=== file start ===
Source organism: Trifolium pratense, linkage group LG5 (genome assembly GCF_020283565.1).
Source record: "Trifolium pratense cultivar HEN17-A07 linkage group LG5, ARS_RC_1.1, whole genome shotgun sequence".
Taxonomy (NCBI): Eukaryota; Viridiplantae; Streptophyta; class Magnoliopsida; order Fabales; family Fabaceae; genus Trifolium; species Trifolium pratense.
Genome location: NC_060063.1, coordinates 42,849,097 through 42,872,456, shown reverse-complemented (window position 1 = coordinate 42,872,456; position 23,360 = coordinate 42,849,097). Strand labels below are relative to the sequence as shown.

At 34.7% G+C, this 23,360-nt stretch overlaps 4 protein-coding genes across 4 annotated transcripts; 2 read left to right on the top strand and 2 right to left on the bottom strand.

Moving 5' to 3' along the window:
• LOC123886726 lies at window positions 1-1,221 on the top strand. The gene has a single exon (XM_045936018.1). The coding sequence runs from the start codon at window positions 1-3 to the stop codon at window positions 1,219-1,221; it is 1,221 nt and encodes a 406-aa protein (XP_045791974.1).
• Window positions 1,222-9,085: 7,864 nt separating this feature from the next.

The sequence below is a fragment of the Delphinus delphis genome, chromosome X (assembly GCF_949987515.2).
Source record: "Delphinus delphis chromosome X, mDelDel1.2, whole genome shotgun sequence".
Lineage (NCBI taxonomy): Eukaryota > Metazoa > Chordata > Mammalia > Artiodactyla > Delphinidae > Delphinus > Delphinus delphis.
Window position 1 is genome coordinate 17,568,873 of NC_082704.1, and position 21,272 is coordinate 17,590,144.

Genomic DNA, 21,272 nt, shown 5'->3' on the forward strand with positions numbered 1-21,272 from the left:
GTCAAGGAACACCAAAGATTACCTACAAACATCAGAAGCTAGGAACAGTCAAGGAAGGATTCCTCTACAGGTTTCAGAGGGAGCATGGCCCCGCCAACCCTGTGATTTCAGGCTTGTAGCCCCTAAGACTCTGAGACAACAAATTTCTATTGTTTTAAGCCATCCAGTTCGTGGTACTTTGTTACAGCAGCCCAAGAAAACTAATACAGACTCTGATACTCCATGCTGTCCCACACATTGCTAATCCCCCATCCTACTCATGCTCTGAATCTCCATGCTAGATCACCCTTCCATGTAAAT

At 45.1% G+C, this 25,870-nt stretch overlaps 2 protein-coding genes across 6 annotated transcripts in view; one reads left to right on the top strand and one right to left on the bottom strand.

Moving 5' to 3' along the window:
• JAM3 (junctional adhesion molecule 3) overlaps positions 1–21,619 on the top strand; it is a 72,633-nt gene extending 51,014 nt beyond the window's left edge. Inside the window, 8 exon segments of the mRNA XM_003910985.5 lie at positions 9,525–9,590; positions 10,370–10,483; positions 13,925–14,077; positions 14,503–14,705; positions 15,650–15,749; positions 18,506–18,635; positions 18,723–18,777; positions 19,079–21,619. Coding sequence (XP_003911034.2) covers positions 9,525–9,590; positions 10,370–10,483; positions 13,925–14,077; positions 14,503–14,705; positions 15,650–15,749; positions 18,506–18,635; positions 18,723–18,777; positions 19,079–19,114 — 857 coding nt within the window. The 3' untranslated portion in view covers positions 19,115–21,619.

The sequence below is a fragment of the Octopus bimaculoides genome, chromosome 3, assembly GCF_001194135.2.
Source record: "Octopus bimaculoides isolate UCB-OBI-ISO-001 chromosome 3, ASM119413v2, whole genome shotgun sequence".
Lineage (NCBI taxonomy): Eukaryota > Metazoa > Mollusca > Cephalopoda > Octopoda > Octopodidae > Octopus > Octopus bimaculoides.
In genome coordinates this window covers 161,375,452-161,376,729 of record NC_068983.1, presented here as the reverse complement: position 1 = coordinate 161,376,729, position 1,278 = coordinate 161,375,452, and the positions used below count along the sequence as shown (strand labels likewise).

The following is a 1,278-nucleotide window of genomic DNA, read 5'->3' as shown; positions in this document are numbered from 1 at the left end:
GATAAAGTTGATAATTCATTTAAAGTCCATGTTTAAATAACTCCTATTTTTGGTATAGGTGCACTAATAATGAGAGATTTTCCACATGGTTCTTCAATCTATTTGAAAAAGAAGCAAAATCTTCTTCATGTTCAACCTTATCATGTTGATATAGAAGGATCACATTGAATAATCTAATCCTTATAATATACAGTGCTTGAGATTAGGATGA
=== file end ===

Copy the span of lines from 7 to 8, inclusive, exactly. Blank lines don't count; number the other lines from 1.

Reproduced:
• LOC123886726 lies at window positions 1-1,221 on the top strand. The gene has a single exon (XM_045936018.1). The coding sequence runs from the start codon at window positions 1-3 to the stop codon at window positions 1,219-1,221; it is 1,221 nt and encodes a 406-aa protein (XP_045791974.1).
• Window positions 1,222-9,085: 7,864 nt separating this feature from the next.